Weather balloon, plane or helicopter — what kind of app are you? 🎈✈️ 🚁

Understand your mobile app to drive more business value

Gabrielle Earnshaw
4 min readJan 22, 2024

The approach to building commercial mobile apps broadly falls into one of three categories: weather balloons, planes and helicopters. Understanding which approach you are taking lets you get the most out of your app to drive more business value. Read on to find out what makes an app a weather balloon, plane or helicopter, and how to make the most of each kind.

Helicopter in flight — Photo by Tommaso Calderara on Unsplash

🎈Weather balloon

Weather balloon apps are released and then left to their own devices. Your app is most likely a weather balloon if:

  • You rarely, if ever, update the app.
  • You don’t actively add new features. You built the app, and now it’s ‘finished’.
  • You don’t collect analytics, or other data about how the app is performing.
  • You don’t conduct user research with people who use your app.
  • You had the app developed, but you don’t have people actively working on it.

Things to be aware of with weather balloon apps:

  • Keep the app updated to the latest versions of iOS and Android. This needs doing at least once a year. If you don’t, you’ll end up with a small change, such as changing text or fixing a typo, being an expensive job. If an app hasn’t been updated for several years, you might not be able to make changes at all without starting again.
  • Apps are expensive to develop, but the pay-off is that they can drive a lot of business value. But you’re probably not getting the value you could out of a weather balloon. If you feel like it’s underperforming, you’ll get more from your app by treating it like a plane (see below).
  • If you’re going to develop an app and think it will be a weather balloon, consider if you actually need an app. A mobile-optimised web site might be better for you. It’s much cheaper to build, and will drive as much value for you as a weather balloon.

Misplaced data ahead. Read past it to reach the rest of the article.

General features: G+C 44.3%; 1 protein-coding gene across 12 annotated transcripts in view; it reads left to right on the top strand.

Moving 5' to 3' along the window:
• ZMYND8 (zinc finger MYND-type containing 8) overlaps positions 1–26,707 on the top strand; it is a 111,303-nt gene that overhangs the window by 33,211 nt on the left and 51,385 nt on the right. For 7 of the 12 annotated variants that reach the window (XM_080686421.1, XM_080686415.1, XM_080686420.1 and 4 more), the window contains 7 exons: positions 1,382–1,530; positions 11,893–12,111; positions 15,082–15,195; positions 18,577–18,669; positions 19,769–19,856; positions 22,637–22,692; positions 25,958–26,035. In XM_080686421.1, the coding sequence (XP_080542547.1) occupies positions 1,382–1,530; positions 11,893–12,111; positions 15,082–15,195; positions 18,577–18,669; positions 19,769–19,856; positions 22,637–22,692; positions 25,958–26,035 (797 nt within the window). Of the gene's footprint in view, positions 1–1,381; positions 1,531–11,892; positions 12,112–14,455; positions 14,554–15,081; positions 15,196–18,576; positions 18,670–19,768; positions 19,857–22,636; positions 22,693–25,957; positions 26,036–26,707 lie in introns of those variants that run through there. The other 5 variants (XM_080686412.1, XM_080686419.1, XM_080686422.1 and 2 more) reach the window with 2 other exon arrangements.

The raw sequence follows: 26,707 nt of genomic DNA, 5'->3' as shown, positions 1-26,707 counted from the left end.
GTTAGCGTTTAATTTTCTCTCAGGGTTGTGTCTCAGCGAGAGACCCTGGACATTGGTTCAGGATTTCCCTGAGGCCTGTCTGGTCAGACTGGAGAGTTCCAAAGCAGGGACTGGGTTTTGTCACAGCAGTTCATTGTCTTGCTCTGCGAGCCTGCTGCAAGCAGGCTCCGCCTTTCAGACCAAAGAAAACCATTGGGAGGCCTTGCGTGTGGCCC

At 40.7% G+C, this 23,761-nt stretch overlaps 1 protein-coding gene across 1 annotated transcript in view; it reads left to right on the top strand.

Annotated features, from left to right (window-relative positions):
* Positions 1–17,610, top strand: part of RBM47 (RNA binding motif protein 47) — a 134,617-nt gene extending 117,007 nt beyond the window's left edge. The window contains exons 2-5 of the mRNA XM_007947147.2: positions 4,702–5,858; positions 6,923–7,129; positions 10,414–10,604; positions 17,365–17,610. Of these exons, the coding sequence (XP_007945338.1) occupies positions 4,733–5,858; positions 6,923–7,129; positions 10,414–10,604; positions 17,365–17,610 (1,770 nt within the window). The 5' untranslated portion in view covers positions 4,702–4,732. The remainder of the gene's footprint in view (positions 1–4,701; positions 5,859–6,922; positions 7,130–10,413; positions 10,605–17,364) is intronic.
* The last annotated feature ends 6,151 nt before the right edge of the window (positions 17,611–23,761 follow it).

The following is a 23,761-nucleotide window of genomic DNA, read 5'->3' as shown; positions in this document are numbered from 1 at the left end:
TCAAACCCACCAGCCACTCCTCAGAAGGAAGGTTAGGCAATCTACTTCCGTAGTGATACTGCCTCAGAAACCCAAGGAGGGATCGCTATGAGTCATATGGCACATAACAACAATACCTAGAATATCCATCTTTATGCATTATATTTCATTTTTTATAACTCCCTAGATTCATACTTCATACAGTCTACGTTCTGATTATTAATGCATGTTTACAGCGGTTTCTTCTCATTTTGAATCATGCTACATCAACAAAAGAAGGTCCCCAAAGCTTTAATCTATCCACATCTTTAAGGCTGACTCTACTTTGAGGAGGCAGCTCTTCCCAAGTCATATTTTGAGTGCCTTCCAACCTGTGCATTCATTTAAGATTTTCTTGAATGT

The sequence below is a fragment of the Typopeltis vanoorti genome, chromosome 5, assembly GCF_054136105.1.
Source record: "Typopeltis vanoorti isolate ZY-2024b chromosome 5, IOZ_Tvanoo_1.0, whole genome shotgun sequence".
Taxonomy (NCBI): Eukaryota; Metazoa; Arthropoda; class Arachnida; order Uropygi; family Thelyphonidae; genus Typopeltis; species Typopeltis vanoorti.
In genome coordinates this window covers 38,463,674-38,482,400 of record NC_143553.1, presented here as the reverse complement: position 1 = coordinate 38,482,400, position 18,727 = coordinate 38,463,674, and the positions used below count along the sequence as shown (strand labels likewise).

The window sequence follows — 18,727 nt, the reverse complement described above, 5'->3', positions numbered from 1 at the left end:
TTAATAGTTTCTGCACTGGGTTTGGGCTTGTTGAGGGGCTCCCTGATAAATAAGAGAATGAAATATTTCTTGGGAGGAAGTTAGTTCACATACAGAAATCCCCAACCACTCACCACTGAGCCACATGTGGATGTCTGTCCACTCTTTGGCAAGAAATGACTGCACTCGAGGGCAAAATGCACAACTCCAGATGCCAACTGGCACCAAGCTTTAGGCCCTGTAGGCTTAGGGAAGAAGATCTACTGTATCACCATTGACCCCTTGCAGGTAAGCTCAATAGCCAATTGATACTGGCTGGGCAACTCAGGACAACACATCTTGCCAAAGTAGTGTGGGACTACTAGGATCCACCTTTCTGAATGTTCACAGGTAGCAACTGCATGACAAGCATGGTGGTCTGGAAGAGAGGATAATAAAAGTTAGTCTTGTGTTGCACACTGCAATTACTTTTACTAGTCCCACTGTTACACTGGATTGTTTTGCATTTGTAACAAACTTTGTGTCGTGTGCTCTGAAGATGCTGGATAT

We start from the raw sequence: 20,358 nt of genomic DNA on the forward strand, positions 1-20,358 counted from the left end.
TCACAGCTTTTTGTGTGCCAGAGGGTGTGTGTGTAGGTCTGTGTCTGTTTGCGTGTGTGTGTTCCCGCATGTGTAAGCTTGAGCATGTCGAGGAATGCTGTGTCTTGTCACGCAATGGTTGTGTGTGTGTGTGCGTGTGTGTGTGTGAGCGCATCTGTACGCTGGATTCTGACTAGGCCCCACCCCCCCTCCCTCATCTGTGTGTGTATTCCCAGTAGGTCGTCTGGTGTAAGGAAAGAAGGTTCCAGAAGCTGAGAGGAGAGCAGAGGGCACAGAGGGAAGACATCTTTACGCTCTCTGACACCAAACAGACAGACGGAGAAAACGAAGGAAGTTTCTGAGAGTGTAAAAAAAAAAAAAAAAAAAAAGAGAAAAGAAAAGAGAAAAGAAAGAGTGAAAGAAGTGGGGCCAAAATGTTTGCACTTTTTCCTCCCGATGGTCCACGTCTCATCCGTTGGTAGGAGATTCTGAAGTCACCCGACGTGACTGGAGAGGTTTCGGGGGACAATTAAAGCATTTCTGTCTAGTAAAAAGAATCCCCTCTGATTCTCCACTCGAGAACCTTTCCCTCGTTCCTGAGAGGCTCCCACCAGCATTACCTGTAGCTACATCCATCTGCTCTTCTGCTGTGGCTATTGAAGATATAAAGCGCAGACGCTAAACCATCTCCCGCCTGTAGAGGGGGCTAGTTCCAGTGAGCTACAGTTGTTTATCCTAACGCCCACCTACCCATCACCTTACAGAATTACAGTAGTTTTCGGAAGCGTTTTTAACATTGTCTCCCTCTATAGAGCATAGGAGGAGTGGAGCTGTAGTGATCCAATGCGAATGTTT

Weather balloons are good for:

  • Utility apps, or with a very well-defined scope and purpose.
  • Hobby apps, or other apps where you’re not particularly interested in driving business value.

✈️ Plane

Plane apps get a bit more input than weather balloons. Much of the time they are gliding on autopilot, but you step in and steer when needed. Your app is most likely a plane if:

  • You add new features from time to time, but you typically release updates less than once a month.
  • You might collect some analytics, but you don’t make much use of them.
  • You rarely, if ever, conduct user research with end users of the app.
  • You don’t run A/B tests.
  • You have people available to work on the app when needed, but they typically work on other things as well.

Things to be aware of with plane apps:

  • Make sure you understand how business value flows in through your app. You can be much more effective with your feature development and level of effort if you understand this properly.
  • You could be driving more business value by making better use of analytics to understand how and why people use your app.

Plane apps are good for:

  • Apps that enable access to a product or service, but that aren’t the product or service itself.

🚁 Helicopter

Helicopter apps constantly have someone at the controls, making micro-adjustments and fine-tuning how they are flying. Your app is likely a helicopter if:

  • You release updates every 1–2 weeks.
  • You conduct user interviews.
  • You use analytics heavily.
  • You probably run A/B tests.
  • You have a full-time team working on the app.

Things to be aware of with helicopter apps:

  • Flying a helicopter is expensive. You need to make sure that the business value you can drive from the app outweighs the costs.
  • Work is intensive, so improvements that allow your workflows to be more effective give significant paybacks that snowball over time. It’s worth prioritising automation, removing friction and bottlenecks from your workflow, and making faster feedback loops.
  • Measure what you are doing. If you aren’t using analytics and A/B tests effectively, it’s easy to do a lot of work without actually driving any additional business value.

Helicopter apps are good for:

  • Apps where the app IS the product.
  • Apps that users pay a subscription to use.
  • Apps that directly sell goods or services.


So, that was an overview of the three different approaches to building mobile apps — weather balloons, planes and helicopters. What kind of app are you developing? And more importantly, is it the right kind for your needs?



Gabrielle Earnshaw

Mobile App Strategy, Leadership and Engineering Expert.